The left and right sides 50 and 60 of the cartridge each have a pair of horizontal tracks grooved out along the length of both sides. Additionally, towards the back area of the side, there are notches 51 and 61 cut away to avoid interfering contact with the cross brace 106 on the mainframe mount or support bracket 100. These two tracks 52 and 54 match up with the pair of guide rails 121 and 123 which are formed on the inside faces of the left leg 102 and the right leg 104, respectively, which form the sides of the U-shaped mount. These two complementary sets of guide rails 121 and 123 and tracks 52 and 54 allow the cartridge to be easily slid into the mount. They also provide for the alignment between the mateable pin connectors 88 and 130. When the cartridge 40 is pushed all the way in, the front end 103 of the left side leg 102 and the front end 105 of the right leg 104 of the bracket, and the face of the cartridge will lie flush with each other. There is an optional feature shown in the drawings and positioned in the cavity area of the right leg 104 of the bracket. This cavity and the front 105 of the right leg 104 provide a mounting location for a locking means illustrated as a lock 150 actuated by a key 152, and a latch 154 attached at the end so that the latch can be positioned into a slot 45 cut away in the right side 60 of the cartridge and also a slot (not shown) in the right leg 104 of the mainframe mount or support bracket. By means of turning the key 152 to move the latch into the slots, the cartridge is locked with the mount, and cannot be removed until the appropriate key is inserted and the latch is released from the locking slots thereby allowing the cartridge to be pulled out and removed from the mount 100.
Positioned below the lock area is an on-line switch means illustrated as a connector switch 200 and its respective printed circuit board 210. The purpose of this on-line connector switch is to interrupt power from the CPU to the hard disk drive, that is to turn the hard disk drive off without the inconvenience of turning off the computer first. If one were to pull out the cartridge from the bracket while the hard drive is still energized, it could cause damage to the hard drive and resulting loss of data stored in the hard disk drive.
A replacement for the on-line switch is not disclosed in the drawings. However, it would consist of a solenoid appropriately wired in the mount so that if one were to inadvertently attempt to pull out the cartridge while the hard drive is still on, the solenoid would prevent this before the power was turned off.
The electrical components of the mainframe mount or bracket have already been discussed. The printed circuit board 210 which interconnects the mateable "Molex" plug 134 to the on/off switch 200 is wired so that the power coming from the computer to the "Molex" plug 134 in the support bracket would first pass through the on-line switch 200 before electricity flows to the hard disk drive by way of the "Molex" plug 82 on the cartridge. The mateable "Molex" plug 134 in the support bracket is connected with the "Molex" plug inside the CPU, which was previously connected to the floppy disk drive but replaced by the present invention. Alternatively, the "Molex" plug could be part of an interface card which would have to be installed in one of the computer's expansion slots in the event the computer is not wired for the present invention. The "Molex" plug contains four wires. One wire supplies 5 volts which runs some of the components in the hard disk drive. The other wire supplies 12 volts to the hard disk drive which runs other components of the hard drive. The other wires are grounds.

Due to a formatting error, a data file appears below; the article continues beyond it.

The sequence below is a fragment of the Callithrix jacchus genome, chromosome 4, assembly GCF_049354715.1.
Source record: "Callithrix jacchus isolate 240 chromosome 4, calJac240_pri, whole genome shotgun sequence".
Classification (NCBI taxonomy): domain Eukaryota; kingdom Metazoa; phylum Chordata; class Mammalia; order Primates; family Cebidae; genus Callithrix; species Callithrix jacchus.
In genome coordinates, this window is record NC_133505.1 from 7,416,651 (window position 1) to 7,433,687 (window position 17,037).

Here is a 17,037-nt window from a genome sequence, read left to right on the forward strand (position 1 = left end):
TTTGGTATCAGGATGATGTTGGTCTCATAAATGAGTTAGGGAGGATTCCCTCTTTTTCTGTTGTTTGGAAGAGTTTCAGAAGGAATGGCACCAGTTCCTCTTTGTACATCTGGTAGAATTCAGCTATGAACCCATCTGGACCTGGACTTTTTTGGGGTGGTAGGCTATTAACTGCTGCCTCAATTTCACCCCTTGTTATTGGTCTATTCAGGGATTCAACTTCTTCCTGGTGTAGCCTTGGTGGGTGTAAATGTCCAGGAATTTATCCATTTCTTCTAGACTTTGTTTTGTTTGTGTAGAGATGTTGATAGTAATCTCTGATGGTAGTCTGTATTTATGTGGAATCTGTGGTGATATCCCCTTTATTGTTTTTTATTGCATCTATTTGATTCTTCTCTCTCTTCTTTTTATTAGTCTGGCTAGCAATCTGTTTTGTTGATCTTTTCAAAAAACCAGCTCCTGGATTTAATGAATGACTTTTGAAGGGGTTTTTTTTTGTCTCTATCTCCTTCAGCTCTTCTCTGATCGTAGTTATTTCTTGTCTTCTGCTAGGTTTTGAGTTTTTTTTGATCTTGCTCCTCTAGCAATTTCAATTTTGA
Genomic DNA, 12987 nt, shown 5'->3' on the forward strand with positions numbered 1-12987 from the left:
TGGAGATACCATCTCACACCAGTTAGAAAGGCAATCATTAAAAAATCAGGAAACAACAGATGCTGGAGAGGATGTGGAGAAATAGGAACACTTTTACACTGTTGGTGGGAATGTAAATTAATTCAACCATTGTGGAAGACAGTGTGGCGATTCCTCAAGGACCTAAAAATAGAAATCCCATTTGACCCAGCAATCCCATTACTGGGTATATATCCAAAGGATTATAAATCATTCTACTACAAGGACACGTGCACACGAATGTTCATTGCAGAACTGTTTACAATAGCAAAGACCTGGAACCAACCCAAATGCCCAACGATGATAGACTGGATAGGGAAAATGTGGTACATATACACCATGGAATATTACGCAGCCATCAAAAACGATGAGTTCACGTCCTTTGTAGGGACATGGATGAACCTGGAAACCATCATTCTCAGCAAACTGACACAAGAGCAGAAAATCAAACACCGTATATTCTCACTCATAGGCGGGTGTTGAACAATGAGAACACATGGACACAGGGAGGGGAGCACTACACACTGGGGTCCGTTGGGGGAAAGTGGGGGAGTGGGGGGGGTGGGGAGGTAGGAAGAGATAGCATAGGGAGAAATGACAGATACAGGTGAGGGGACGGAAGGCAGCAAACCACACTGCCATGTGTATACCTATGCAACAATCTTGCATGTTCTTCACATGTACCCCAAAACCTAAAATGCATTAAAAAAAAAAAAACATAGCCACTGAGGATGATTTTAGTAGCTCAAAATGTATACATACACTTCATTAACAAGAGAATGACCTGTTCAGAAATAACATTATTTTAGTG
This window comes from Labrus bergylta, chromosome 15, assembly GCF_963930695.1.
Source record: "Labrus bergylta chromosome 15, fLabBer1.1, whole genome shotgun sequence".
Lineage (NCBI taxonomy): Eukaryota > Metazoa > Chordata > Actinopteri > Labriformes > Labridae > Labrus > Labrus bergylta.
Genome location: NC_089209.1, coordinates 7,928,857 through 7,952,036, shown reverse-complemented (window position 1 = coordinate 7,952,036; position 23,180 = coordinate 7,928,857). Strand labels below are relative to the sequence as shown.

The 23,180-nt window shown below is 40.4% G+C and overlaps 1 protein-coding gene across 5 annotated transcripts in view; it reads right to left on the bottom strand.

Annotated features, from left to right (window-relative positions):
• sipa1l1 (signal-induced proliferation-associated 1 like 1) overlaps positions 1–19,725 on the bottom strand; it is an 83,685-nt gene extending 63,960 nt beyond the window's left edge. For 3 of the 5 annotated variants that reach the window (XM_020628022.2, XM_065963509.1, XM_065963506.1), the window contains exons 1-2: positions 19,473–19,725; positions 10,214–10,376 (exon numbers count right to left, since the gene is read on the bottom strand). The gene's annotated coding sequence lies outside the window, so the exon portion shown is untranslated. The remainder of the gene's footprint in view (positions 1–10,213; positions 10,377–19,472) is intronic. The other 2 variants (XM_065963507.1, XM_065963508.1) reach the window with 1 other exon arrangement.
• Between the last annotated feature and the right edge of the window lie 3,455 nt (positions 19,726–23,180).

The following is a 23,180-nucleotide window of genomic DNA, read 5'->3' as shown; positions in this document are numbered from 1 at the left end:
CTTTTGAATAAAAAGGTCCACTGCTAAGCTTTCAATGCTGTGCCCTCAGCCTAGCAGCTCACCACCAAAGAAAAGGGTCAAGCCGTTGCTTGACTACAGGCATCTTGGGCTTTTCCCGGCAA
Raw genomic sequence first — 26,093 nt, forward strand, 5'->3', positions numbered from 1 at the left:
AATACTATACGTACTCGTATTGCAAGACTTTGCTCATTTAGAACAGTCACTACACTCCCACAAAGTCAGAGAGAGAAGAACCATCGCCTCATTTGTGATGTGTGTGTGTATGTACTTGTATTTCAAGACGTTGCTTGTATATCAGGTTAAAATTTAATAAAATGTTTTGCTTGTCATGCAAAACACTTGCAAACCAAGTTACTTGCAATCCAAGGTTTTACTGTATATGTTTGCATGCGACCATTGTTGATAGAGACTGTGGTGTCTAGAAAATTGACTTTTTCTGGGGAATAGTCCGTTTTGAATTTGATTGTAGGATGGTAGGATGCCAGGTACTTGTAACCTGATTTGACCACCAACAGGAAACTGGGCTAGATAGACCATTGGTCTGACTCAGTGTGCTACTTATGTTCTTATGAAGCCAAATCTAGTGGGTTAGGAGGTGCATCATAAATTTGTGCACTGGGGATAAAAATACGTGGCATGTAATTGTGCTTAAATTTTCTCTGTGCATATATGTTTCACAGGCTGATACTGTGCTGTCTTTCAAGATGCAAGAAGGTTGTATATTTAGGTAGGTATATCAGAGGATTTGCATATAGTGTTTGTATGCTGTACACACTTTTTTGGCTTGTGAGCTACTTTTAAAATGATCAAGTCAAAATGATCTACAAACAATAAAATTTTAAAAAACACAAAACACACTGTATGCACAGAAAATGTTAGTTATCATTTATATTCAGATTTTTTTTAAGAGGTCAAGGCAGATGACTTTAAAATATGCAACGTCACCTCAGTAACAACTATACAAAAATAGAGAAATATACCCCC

By installing the present invention in an information storage device, the non-removable 51/4 inch Winchester hard drive has been replaced with a removable hard drive system which can essentially perform the same functions as the original 51/4 inch half-height Winchester drive. The cartridge can hold a variety of devices in addition to the 31/2 inch Winchester hard drive. For example, a smaller hard drive could be mounted, or a floppy disk drive, an optical disk drive, a tape drive or a solid state memory. In some of these applications, the area where the integrated pull handle is located, which allows the slide-in cartridge to be easily slid in and pulled out by the operator, there will of necessity have to be a slot cut away and perhaps the pull handle modified to allow for the slots in order to allow access to insert or remove an optical disk or a tape cartridge. These other optional components which can be mounted on the slide-in cartridge are collectively referred to as information storage devices.